Example academic essay

Example essay that is academic The Death Penalty. This essay shows many features that are important commonly appear in essays.

If the death penalty be restored in britain?

The restoration associated with the death penalty for serious crimes is an issue of debate in britain due to the rise that is recent violent crime. The causes, effects and solutions to the nagging problems of violent crime throw up a number of complex issues that are further complicated in addition that crime is reported. Newspapers often sensationalise crime so that you can increase circulation and also this makes objective discussion more difficult. This essay will firstly examine this topic by thinking about the arguments put forward by those who work in favour regarding the death penalty after which by looking at the arguments in opposition to the theory.

The primary arguments in preference of restoring the death penalty are those of deterrence and retribution: the theory is that people will be dissuaded from violent crime if they know they’re going to face the best punishment and therefore people should face exactly the same treatment that they gave off to others. Statistics show that when the death penalty was temporarily withdrawn in Britain between 1965 and 1969 the murder rate increased by 125% (Clark, 2005). However, we must look at the possibility that other reasons might have lead to this rise. Amnesty International (1996) claims that it is impractical to prove that capital punishment is a higher deterrent than being given a life sentence in prison and that “evidence….gives no support towards the evidence hypothesis theory.” It seems at best that the deterrence theory is yet to be proven. The thought of ‘retribution’ is an interesting one: there is a basic appeal in the straightforward phrase ‘the punishment should fit the crime’. Calder (2003) neatly summarises this argument as he says that killers give up their rights once they kill and therefore if punishments are too lenient then it reveals that we undervalue the ability to live. There are various other points too in support of the death penalty, one of these simple being cost. It is obviously far cheaper to execute prisoners promply rather than feed and house them for decades at a time.

The arguments up against the death penalty are mainly ethical within their nature, that it’s basically wrong to kill and that if the state kills it sends out the wrong message towards the rest of the country. Webber (2005) claims that the death penalty makes people genuinely believe that ‘killing people is morally permissable’. That is an argument that is interesting can you teach children to not hit by hitting them? Wouldn’t this instead suggest to them that hitting was indeed ‘permissable’? There’s also the fact you could execute people that are innocent. Innocent people can invariably be released from their website prison, however they can’t ever be brought back from the dead. When anyone have been killed there’s no possibility of rehabilitation or criminals trying to make up for crimes. Because of this reason capital punishment has been called ‘the bluntest of blunt instruments’ (Clark, 2005).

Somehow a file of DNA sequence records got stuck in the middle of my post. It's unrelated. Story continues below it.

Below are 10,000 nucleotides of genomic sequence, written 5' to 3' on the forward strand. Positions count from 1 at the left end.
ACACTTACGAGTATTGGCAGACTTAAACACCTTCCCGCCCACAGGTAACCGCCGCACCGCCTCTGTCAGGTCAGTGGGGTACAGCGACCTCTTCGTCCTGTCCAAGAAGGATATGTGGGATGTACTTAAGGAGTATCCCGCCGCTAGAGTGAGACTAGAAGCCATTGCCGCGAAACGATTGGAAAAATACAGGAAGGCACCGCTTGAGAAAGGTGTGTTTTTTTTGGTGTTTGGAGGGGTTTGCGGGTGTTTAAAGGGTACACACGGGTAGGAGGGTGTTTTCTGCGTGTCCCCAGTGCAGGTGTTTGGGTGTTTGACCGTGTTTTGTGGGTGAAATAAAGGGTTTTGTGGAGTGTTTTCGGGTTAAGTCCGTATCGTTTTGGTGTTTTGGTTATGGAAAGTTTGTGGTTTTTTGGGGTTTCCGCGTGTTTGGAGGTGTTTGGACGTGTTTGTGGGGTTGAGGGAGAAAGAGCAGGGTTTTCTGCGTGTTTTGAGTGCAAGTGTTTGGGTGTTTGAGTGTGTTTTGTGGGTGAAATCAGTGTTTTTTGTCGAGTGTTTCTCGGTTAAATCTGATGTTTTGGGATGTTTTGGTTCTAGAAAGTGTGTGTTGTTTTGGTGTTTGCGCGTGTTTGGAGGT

In summary, the arguments put forward by those who support or are from the death penalty often reflect their deeper principles and beliefs. These beliefs and principles are deeply rooted in life experiences together with real way people are brought up consequently they are unlikely to be swayed by clever arguments. It really is interesting that in this country many people are in preference of the death penalty yet parliament will continue to oppose it. In this case it may be argued that parliament is leading the way in upholding human rights and continues to broadcast the message that is clear killing is obviously wrong.

You ought to be in a position to see that this essay consist of:

An introduction in three parts:
1. A sentence saying why the subject is relevant and interesting.
2. A sentence (or two) mentioning the issues and issues active in the topic.
3. An overview regarding the essay.

Main paragraphs with:
1. A topic sentence which provides a main idea/argument which tells us what your whole paragraph is all about.
2. Evidence from outside sources which offer the argument(s) put forward when you look at the sentence that is topic.
3. Some personal input from the author analysing the points put forward into the topic sentence while the outside sources.

A conclusion:
Summarises the points that are main gives a remedy to your question.